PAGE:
Withers shared with me after the show that “Baby” was one of his favorite musicals during the 1980s, and recalled expecting to play the role of college student “Danny” one day. Instead, he plays “Alan” — half of an older couple that I find the most fascinating of the three.

I was eager to escape from “debt ceiling” debates that have left me screaming at the television of late. And all the 1980s fare, including polyester track suits and permed hair, certainly did the trick. So did the many poignant and comical moments shared by each of the couples.

“Baby” is full of one-liners that cut to the very core of parenting’s many challenges, but also songs that capture its exquisite beauty. It’s a “must see” for couples expecting a baby and new parents, as well as those of us changed by the wisdom, wonder and weighty issues parenting brings.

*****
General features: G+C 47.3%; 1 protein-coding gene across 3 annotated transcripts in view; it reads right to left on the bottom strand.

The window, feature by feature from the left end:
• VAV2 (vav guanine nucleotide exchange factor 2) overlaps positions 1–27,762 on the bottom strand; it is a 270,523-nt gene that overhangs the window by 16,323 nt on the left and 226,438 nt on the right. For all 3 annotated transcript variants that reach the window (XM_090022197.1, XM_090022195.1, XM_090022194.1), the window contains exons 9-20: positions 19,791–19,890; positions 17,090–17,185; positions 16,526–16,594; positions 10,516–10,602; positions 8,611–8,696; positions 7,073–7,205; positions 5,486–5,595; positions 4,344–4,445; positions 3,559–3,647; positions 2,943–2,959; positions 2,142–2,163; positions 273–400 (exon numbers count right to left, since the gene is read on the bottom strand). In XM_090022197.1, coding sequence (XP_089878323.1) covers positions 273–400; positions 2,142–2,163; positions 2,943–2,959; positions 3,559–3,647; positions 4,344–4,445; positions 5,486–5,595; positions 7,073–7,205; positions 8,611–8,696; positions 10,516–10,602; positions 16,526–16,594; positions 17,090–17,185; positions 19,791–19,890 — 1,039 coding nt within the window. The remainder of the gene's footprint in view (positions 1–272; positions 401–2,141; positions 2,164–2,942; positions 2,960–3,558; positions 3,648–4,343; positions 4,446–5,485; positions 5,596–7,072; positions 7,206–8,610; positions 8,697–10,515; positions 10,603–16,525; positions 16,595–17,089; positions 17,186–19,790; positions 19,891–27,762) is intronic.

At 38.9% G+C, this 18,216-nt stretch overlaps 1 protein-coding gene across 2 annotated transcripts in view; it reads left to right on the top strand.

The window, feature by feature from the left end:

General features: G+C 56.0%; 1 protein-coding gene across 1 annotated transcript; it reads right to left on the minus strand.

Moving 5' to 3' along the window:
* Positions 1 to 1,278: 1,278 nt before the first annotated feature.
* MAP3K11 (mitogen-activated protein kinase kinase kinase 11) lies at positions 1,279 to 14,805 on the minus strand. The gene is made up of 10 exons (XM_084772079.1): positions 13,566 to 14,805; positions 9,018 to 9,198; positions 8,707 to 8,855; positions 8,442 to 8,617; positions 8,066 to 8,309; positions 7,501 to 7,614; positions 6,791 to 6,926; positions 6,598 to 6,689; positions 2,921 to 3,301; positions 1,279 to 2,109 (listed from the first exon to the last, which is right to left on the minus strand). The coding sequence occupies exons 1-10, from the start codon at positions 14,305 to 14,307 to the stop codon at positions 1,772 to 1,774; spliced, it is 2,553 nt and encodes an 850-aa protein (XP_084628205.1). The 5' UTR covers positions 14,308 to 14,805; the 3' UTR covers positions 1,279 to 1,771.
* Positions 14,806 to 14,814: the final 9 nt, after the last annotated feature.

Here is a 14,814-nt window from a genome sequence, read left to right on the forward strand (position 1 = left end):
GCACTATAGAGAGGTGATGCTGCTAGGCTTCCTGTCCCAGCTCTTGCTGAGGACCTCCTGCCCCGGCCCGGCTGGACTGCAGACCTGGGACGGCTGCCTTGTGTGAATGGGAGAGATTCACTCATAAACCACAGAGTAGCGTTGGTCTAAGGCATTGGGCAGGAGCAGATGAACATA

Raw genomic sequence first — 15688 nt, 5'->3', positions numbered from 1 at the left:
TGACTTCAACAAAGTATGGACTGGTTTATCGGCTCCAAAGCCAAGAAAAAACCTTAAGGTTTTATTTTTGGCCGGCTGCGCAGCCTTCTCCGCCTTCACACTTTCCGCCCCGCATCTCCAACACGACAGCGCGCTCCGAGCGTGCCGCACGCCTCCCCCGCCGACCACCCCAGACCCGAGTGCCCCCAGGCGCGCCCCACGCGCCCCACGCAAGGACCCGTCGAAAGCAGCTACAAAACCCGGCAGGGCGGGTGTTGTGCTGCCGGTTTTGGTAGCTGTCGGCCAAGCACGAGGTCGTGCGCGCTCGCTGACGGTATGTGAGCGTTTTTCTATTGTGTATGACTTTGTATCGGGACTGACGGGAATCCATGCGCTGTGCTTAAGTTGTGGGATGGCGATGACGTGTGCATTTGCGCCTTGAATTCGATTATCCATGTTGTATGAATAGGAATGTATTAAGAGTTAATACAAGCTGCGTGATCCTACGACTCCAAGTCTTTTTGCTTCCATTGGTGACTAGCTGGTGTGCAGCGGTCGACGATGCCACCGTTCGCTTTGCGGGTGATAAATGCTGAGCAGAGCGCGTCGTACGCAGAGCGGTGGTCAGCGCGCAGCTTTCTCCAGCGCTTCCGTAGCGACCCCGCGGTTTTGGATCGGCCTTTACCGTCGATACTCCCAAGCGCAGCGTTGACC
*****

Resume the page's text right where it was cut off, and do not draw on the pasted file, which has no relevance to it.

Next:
College student Lizzie (Elizabeth McMonagle) surrounded by women eager to touch her tummy and share childbirth memories (Sun Photography)

It’s been a long time since I saw a musical that made me cry, but the final song of Act 1 (“The Story Goes On”) caused a gusher. “I Chose Right” in Act I and “Easier to Love” in Act 2 are just as moving. “Baby” is full of music best described as “sweet” and the story itself is truly charming.

It was a treat to experience both good acting and stellar singing in a single production. There’s little dance in “Baby” — but more basketball dribbling than you might imagine, and even a little orchestrated time with baseball bats.